Hey! Who Threw Tomatoes at My Car??!!!

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ILLUSTRATIONS BY MARY T. EY

Exactly 19 years ago, I asked former Organic Gardening Editor Mike McGrath to share his wonderful, unique humor in GREENPRINTS. Here, just for fun, is that very first piece…

First, I am pleased to announce that I have planted my peas earlier this year than ever before and certainly earlier than anyone in my native Pennsylvania would consider even remotely sane. As always, this is not my fault. I was seduced—and, as I slam these words into my poor defenseless keyboard (if I do have to go to Hades when I become compost I know there will be a legion of used typewriters and computer keyboards waiting to pay me back for all the sins I inflicted upon them on Earth) it looks like I am also about to be abandoned by ol’ Mother Nature, who herself appears to have been blackjacked and dragged into an alley by this ‘El Nino’ guy…

And then I am looking up just in time to have another splat land dead center in my left lens.

At first, I resisted as best I could. January was easy. Even a fool such as I knows that you can’t (OK—shouldn’t, but really shouldn’t) plant a garden—even lettuce and peas—in January in PA. But she was a tempting month, nonetheless—the hands-down warmest January ever in these parts. And, luckily, I was really busy in February. Still, we were smelling sweet springtime soil every time we went outside; I was even worried that the dwarf crabapple tree in the big raised bed in the middle of the driveway (it makes more sense than it sounds like; it kind of defines an area for us to park around) would blossom and then freeze like the cherry trees in Washington, D.C. already had (blossomed, not froze).

The spring bulbs were up—their greens sprouting in late January and raising up their leaf mulch like floating plateaus. I thought about covering them with more mulch. I thought about removing the mulch that was already here, as it sure seemed like we had somehow moved south a good two USDA zones. But I eventually did the smartest thing a gardener can do, which, of course if you’re me, is to do nothing at all.

But all was not perfect this mild winter. First, it just seemed wrong to have had only four days of winter—especially when we could still remember a few years back when we literally had more snow than we had room for (the result: a one-car wide ‘driveway’ flanked by twin 18-foot-high snow plow-created towers that the kids christened “Godzilla’s castle” and played precariously on for hours at a pop). And second, I had come out one morning to find what appeared to be tomatoes or tomato sauce splattered on the back end of both cars parked in the driveway next to the aforementioned crabapple tree (which would have been disposed of years ago, but it looks so spectacular for a week or so each spring).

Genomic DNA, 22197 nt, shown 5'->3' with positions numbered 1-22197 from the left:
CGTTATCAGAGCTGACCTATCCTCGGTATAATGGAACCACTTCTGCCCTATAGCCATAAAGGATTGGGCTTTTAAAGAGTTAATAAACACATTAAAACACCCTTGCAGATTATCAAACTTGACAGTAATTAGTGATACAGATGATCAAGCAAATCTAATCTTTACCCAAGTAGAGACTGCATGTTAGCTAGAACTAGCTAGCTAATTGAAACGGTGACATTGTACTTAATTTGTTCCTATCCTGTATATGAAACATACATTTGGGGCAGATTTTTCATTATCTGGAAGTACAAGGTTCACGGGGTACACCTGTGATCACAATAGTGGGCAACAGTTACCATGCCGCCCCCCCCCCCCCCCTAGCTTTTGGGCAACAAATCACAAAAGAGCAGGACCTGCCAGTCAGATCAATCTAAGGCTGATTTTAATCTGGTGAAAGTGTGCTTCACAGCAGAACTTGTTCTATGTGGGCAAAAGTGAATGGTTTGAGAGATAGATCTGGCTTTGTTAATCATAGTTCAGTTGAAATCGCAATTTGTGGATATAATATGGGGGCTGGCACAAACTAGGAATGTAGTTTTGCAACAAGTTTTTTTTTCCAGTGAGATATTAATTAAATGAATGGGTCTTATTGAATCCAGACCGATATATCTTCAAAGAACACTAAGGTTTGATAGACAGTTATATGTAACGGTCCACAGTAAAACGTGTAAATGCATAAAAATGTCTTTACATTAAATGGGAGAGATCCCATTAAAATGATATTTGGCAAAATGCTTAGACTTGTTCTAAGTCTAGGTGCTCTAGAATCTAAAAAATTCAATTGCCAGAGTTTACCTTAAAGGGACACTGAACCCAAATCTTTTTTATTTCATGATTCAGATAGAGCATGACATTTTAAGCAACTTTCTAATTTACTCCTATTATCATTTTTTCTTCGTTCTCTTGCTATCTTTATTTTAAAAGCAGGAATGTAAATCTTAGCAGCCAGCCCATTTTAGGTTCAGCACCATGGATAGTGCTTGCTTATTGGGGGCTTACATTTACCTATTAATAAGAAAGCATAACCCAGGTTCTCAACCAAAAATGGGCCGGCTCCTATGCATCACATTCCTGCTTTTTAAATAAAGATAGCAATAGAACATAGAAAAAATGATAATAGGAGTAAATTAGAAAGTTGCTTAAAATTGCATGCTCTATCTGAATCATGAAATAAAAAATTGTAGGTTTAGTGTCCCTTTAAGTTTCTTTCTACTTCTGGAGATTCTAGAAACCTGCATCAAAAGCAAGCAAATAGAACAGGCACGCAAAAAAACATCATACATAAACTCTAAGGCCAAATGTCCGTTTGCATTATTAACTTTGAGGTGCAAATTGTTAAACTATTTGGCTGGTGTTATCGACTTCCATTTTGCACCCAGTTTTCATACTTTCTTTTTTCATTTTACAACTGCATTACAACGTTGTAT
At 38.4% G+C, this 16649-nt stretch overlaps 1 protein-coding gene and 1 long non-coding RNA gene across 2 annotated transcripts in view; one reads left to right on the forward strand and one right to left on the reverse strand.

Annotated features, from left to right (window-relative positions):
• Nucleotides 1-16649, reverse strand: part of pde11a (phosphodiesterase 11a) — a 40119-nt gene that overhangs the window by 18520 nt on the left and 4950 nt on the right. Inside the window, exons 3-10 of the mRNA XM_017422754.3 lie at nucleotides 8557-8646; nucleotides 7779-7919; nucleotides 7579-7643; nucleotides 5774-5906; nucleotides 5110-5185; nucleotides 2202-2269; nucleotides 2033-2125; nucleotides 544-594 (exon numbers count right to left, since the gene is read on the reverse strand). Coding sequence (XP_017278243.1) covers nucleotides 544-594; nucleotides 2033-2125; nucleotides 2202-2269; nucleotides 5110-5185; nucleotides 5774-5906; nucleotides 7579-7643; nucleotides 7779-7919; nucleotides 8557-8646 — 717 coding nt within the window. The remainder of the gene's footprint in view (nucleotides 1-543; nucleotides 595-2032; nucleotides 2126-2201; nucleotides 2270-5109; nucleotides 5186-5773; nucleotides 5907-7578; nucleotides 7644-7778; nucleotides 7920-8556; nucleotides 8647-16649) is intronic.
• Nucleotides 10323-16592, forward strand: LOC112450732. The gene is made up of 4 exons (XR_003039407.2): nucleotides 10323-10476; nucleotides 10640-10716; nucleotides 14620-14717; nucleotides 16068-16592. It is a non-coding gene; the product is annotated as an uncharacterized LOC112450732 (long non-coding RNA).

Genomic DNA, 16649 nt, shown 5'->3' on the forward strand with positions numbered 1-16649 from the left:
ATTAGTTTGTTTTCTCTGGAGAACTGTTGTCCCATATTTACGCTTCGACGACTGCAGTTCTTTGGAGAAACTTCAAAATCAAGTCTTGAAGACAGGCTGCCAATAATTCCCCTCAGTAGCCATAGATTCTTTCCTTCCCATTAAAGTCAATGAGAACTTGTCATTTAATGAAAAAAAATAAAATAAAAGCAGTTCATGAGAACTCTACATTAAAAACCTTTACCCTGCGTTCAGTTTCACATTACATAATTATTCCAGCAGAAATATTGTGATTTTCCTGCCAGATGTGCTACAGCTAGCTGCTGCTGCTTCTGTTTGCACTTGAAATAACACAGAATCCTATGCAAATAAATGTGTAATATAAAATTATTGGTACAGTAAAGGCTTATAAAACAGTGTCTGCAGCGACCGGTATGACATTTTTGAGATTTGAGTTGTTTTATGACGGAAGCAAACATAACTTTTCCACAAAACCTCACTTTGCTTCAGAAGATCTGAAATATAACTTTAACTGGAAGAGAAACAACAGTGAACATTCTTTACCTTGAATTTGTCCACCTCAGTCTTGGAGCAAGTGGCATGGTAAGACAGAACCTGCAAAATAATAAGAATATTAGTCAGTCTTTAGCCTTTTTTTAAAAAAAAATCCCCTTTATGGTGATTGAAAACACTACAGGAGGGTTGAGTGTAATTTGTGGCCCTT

Well, I was furious! The last time something like this happened was a good seven or eight years ago when we were foolish enough to endorse the wrong school board candidate and, of course, immediately had our house ‘egged’ in time-honored local political response. (When it’s ‘only’ a presidential election, about 40% of the registered voters go to our neighborhood polling place—but when it’s a school board election, a turnout is more like 105%.)

Remembering what that did to our house paint (are eggs corrosive or something?), I washed the tomato stuff off the cars—but it was already sticking and hard as a real #@$%^&! to remove. A week later, it happened again! So now I’m thinking about sitting up all night on some upcoming evening to catch the vandals, some-thing I would probably never do, but I am thinking about it…

Anyway, the last day of February is a Saturday. This is extremely dangerous in a warm winter. I have already, on the previous weekends, cleaned up, gone through and organized all my seeds (I have a huge stash from seven years at Organic Gardening), cleaned up my seed-starting areas and supplies, made up a big batch of seed-starting mix, put fresh tubes in my big florescent seed-starting lights, and pretty much done everything except clean out the refrigerator (which Hemmingway said you have to do before you can write a really good novel; don’t know if he started seeds or not…).